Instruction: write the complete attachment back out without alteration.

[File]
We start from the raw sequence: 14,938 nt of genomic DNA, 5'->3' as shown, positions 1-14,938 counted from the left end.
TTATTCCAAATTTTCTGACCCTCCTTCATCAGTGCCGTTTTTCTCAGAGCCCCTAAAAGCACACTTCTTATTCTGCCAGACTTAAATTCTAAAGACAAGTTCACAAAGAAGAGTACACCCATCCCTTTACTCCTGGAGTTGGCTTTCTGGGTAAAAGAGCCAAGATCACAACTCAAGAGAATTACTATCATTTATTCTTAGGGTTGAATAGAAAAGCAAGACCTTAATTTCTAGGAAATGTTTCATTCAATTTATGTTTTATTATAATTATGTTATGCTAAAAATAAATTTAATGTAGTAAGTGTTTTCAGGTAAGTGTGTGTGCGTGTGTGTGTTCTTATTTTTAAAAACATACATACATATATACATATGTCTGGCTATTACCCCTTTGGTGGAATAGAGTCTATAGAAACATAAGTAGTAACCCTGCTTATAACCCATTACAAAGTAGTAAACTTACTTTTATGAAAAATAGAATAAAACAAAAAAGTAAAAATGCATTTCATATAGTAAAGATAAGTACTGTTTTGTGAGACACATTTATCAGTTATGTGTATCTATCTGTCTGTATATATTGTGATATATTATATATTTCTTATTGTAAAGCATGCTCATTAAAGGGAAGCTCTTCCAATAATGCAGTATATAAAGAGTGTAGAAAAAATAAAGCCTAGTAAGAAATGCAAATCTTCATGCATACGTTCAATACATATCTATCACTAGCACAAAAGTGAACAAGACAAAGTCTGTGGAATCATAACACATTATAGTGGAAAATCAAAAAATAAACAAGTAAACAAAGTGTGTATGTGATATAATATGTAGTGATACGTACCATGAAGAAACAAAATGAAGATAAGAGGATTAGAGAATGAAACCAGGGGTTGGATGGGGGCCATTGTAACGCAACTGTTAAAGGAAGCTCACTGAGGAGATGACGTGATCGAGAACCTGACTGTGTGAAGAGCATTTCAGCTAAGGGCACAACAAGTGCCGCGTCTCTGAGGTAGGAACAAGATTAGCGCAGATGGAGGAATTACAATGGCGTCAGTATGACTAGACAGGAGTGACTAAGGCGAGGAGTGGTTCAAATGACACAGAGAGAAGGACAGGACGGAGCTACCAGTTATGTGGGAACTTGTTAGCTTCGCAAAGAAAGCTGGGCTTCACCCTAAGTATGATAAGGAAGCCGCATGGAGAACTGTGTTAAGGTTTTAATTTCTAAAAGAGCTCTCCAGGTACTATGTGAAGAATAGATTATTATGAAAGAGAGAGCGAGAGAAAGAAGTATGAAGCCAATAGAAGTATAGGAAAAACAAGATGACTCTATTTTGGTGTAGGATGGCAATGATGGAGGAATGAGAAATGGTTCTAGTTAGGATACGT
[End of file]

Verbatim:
We start from the raw sequence: 14,938 nt of genomic DNA, 5'->3' as shown, positions 1-14,938 counted from the left end.
TTATTCCAAATTTTCTGACCCTCCTTCATCAGTGCCGTTTTTCTCAGAGCCCCTAAAAGCACACTTCTTATTCTGCCAGACTTAAATTCTAAAGACAAGTTCACAAAGAAGAGTACACCCATCCCTTTACTCCTGGAGTTGGCTTTCTGGGTAAAAGAGCCAAGATCACAACTCAAGAGAATTACTATCATTTATTCTTAGGGTTGAATAGAAAAGCAAGACCTTAATTTCTAGGAAATGTTTCATTCAATTTATGTTTTATTATAATTATGTTATGCTAAAAATAAATTTAATGTAGTAAGTGTTTTCAGGTAAGTGTGTGTGCGTGTGTGTGTTCTTATTTTTAAAAACATACATACATATATACATATGTCTGGCTATTACCCCTTTGGTGGAATAGAGTCTATAGAAACATAAGTAGTAACCCTGCTTATAACCCATTACAAAGTAGTAAACTTACTTTTATGAAAAATAGAATAAAACAAAAAAGTAAAAATGCATTTCATATAGTAAAGATAAGTACTGTTTTGTGAGACACATTTATCAGTTATGTGTATCTATCTGTCTGTATATATTGTGATATATTATATATTTCTTATTGTAAAGCATGCTCATTAAAGGGAAGCTCTTCCAATAATGCAGTATATAAAGAGTGTAGAAAAAATAAAGCCTAGTAAGAAATGCAAATCTTCATGCATACGTTCAATACATATCTATCACTAGCACAAAAGTGAACAAGACAAAGTCTGTGGAATCATAACACATTATAGTGGAAAATCAAAAAATAAACAAGTAAACAAAGTGTGTATGTGATATAATATGTAGTGATACGTACCATGAAGAAACAAAATGAAGATAAGAGGATTAGAGAATGAAACCAGGGGTTGGATGGGGGCCATTGTAACGCAACTGTTAAAGGAAGCTCACTGAGGAGATGACGTGATCGAGAACCTGACTGTGTGAAGAGCATTTCAGCTAAGGGCACAACAAGTGCCGCGTCTCTGAGGTAGGAACAAGATTAGCGCAGATGGAGGAATTACAATGGCGTCAGTATGACTAGACAGGAGTGACTAAGGCGAGGAGTGGTTCAAATGACACAGAGAGAAGGACAGGACGGAGCTACCAGTTATGTGGGAACTTGTTAGCTTCGCAAAGAAAGCTGGGCTTCACCCTAAGTATGATAAGGAAGCCGCATGGAGAACTGTGTTAAGGTTTTAATTTCTAAAAGAGCTCTCCAGGTACTATGTGAAGAATAGATTATTATGAAAGAGAGAGCGAGAGAAAGAAGTATGAAGCCAATAGAAGTATAGGAAAAACAAGATGACTCTATTTTGGTGTAGGATGGCAATGATGGAGGAATGAGAAATGGTTCTAGTTAGGATACGT